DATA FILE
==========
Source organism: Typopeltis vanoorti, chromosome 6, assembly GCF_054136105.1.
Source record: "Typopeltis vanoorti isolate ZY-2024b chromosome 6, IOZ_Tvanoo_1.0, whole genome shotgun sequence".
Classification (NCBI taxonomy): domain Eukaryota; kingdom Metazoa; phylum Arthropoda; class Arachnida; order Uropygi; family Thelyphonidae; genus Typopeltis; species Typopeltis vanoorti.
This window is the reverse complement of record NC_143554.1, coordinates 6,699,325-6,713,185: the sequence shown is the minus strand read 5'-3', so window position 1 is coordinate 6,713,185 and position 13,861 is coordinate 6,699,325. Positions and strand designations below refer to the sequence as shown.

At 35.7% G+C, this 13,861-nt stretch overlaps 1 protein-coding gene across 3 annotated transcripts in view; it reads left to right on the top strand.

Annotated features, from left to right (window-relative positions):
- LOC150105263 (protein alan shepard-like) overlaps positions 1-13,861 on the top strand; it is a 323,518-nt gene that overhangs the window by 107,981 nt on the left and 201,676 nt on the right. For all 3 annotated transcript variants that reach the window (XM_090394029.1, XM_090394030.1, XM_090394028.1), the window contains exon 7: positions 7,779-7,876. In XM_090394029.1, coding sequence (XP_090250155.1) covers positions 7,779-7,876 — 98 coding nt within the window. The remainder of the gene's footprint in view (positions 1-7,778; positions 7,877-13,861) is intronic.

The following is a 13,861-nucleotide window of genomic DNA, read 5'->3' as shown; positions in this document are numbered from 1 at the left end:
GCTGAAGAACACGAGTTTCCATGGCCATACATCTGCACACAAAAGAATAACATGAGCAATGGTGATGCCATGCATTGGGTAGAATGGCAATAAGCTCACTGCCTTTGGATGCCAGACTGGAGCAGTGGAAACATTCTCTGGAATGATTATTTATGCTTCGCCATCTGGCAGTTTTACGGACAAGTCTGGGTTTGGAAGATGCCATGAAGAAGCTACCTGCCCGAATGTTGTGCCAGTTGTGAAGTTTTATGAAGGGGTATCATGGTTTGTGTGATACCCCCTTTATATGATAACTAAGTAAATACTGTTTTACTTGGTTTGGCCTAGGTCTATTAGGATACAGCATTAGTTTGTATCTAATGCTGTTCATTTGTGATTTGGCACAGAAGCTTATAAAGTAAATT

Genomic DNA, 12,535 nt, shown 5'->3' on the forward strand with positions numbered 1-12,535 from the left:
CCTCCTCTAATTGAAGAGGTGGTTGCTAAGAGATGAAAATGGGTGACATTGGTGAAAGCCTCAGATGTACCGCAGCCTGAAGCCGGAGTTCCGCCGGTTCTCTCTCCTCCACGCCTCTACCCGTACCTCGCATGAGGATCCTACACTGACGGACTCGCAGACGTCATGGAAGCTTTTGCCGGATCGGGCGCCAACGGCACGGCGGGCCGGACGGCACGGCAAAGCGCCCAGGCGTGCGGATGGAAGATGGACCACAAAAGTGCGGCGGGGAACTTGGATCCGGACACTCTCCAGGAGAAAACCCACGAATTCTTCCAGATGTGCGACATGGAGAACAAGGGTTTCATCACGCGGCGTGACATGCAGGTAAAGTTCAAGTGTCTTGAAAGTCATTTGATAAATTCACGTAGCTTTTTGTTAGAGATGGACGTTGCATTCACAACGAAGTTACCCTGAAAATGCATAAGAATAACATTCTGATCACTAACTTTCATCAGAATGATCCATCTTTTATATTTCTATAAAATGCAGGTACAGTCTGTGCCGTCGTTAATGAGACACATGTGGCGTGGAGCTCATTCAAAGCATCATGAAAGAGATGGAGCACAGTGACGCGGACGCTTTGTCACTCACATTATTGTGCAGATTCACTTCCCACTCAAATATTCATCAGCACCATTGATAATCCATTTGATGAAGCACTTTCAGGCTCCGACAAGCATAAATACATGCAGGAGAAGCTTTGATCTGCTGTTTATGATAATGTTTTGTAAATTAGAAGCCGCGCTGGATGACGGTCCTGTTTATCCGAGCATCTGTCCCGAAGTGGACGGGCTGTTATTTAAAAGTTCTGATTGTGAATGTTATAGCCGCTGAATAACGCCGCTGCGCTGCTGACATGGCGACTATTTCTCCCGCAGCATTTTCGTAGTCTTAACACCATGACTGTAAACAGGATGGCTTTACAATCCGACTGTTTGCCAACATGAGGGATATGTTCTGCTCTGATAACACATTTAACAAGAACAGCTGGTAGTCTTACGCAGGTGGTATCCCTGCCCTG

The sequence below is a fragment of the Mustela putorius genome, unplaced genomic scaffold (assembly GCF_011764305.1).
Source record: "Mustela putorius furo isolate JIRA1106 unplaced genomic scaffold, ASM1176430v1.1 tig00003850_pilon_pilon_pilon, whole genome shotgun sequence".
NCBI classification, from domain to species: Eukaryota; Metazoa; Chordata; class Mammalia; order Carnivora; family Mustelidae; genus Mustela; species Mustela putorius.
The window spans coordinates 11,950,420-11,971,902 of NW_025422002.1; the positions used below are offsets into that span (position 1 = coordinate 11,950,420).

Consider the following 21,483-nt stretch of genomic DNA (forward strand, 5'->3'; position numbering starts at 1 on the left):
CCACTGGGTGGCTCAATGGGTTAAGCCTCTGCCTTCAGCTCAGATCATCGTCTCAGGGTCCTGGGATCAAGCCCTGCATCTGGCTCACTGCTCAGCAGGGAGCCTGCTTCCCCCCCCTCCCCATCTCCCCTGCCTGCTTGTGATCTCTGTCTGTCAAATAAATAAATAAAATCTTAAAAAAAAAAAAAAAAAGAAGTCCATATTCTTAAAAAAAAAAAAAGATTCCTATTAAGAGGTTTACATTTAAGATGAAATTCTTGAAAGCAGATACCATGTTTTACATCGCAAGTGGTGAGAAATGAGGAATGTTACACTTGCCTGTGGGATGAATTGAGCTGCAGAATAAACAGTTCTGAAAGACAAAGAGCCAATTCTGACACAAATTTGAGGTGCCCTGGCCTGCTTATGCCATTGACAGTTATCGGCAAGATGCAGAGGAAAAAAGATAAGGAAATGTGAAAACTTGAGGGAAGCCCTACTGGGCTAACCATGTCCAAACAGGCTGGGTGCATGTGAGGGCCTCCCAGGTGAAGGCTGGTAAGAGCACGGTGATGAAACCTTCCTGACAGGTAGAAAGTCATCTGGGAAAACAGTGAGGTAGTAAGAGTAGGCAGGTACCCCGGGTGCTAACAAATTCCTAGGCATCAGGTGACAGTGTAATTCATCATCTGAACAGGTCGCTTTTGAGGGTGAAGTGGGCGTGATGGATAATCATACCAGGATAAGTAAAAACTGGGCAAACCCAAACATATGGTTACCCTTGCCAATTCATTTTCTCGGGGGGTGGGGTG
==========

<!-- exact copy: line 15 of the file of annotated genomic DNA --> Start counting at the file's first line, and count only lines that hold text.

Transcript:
The window spans coordinates 11,950,420-11,971,902 of NW_025422002.1; the positions used below are offsets into that span (position 1 = coordinate 11,950,420).